Roxhill Bog Headwaters of a Legacy

Seattle, Washington

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Bogs get a bad rap. Typecast as boot-enveloping muck factories suitable for mosquitoes and little else, the expression “bogged down” does little to improve this reputation. But bogs and fens (close cousins) fill a unique biological niche. They are uncommon in King County, and rarer still in the city, where wet areas are generally filled in for development. As one of the last remaining significant peatlands in the city, you could say Roxhill Bog deserves old growth status. Like other wetlands, bogs can help prevent flooding, cleanse polluted water, and provide habitat for birds and animals. What sets them apart is that bogs are comprised of peat, organic soil that develops where plants grow more quickly than they can decay. Year after year, dead plants pile up, compressed by the weight of decades of growth—these partially or incompletely decomposed plants form peat. Bogs take thousands of years to form, and one wetland biologist estimated that Roxhill’s 6 to 10 feet of peat took 10,000 years to accumulate.
Nature in the City: Seattle

DESCRIPTION FROM:

Nature in the City: Seattle

by Maria Dolan & Kathryn True (The Mountaineers Books)

Bogs get a bad rap. Typecast as boot-enveloping muck factories suitable for mosquitoes and little else, the expression “bogged down” does little to improve this reputation. But bogs and fens (close cousins) fill a unique biological niche. They are uncommon in King County, and rarer still in the city, where wet areas are generally filled in for development. As one of the last remaining significant peatlands in the city, you could say Roxhill Bog deserves old growth status. Like other wetlands, bogs can help prevent flooding, cleanse polluted water, and provide habitat for birds and animals.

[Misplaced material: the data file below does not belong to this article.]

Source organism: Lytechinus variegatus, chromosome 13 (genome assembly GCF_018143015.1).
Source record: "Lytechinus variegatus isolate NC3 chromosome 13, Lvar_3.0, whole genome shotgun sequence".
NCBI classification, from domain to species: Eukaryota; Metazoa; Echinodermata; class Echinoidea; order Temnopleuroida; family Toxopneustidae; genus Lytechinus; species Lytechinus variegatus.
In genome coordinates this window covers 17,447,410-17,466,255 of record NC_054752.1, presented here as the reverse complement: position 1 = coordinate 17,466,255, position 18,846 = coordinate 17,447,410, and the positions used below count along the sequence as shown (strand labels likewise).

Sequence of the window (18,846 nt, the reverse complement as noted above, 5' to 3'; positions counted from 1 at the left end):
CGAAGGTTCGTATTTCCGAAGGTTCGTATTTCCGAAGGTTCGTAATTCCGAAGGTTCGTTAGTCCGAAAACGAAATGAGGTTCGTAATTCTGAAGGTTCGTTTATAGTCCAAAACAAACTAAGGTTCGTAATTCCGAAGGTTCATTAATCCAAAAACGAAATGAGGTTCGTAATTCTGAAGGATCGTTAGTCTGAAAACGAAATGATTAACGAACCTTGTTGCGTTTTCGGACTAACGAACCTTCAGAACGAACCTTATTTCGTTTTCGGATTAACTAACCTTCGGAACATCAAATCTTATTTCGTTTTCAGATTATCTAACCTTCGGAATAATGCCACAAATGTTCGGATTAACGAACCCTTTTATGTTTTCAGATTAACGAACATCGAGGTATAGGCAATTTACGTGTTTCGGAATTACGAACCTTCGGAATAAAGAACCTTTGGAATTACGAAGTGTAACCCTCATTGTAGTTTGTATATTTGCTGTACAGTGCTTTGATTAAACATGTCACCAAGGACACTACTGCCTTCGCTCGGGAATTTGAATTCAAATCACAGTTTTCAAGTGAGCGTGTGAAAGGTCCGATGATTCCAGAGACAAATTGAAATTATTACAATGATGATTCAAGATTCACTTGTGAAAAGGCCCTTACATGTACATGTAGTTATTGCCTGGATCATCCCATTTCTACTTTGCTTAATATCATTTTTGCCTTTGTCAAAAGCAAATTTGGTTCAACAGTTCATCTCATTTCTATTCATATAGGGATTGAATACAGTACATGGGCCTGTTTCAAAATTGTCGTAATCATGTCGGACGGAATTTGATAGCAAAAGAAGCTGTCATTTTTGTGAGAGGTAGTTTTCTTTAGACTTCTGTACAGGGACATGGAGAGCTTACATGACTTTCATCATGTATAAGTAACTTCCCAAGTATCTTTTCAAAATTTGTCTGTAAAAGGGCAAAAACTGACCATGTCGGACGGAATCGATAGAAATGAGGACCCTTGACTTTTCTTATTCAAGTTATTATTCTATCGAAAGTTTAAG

What sets them apart is that bogs are comprised of peat, organic soil that develops where plants grow more quickly than they can decay. Year after year, dead plants pile up, compressed by the weight of decades of growth—these partially or incompletely decomposed plants form peat. Bogs take thousands of years to form, and one wetland biologist estimated that Roxhill’s 6 to 10 feet of peat took 10,000 years to accumulate.

©  Maria Dolan & Kathryn True/The Mountaineers Books. All Rights Reserved.

Activity Type: Nature Trips
Nearby City: Seattle
Season: Year-round
Driving Directions: Directions to Roxhill Bog: Headwaters of a Legacy

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